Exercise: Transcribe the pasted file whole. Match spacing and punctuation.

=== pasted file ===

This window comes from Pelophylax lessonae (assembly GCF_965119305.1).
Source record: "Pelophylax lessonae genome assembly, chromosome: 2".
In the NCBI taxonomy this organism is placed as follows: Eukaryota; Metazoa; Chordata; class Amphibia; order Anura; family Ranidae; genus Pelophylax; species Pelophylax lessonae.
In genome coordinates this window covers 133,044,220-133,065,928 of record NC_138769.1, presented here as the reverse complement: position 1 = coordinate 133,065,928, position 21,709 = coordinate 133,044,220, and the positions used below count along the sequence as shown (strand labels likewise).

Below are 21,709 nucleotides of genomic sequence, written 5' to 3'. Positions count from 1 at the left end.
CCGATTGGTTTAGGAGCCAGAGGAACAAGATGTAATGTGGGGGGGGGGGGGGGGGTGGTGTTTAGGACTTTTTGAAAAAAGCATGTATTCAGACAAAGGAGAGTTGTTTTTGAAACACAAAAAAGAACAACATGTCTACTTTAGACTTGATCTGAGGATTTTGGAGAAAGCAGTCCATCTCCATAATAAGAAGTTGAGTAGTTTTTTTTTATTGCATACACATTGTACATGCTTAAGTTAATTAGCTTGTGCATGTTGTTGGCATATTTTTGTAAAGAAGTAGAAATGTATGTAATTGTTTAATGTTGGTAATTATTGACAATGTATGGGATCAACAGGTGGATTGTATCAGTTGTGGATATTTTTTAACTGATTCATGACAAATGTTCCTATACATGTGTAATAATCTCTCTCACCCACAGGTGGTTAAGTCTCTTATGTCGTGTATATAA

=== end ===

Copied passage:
This window comes from Pelophylax lessonae (assembly GCF_965119305.1).
Source record: "Pelophylax lessonae genome assembly, chromosome: 2".
In the NCBI taxonomy this organism is placed as follows: Eukaryota; Metazoa; Chordata; class Amphibia; order Anura; family Ranidae; genus Pelophylax; species Pelophylax lessonae.
In genome coordinates this window covers 133,044,220-133,065,928 of record NC_138769.1, presented here as the reverse complement: position 1 = coordinate 133,065,928, position 21,709 = coordinate 133,044,220, and the positions used below count along the sequence as shown (strand labels likewise).

Below are 21,709 nucleotides of genomic sequence, written 5' to 3'. Positions count from 1 at the left end.
CCGATTGGTTTAGGAGCCAGAGGAACAAGATGTAATGTGGGGGGGGGGGGGGGGGTGGTGTTTAGGACTTTTTGAAAAAAGCATGTATTCAGACAAAGGAGAGTTGTTTTTGAAACACAAAAAAGAACAACATGTCTACTTTAGACTTGATCTGAGGATTTTGGAGAAAGCAGTCCATCTCCATAATAAGAAGTTGAGTAGTTTTTTTTTATTGCATACACATTGTACATGCTTAAGTTAATTAGCTTGTGCATGTTGTTGGCATATTTTTGTAAAGAAGTAGAAATGTATGTAATTGTTTAATGTTGGTAATTATTGACAATGTATGGGATCAACAGGTGGATTGTATCAGTTGTGGATATTTTTTAACTGATTCATGACAAATGTTCCTATACATGTGTAATAATCTCTCTCACCCACAGGTGGTTAAGTCTCTTATGTCGTGTATATAA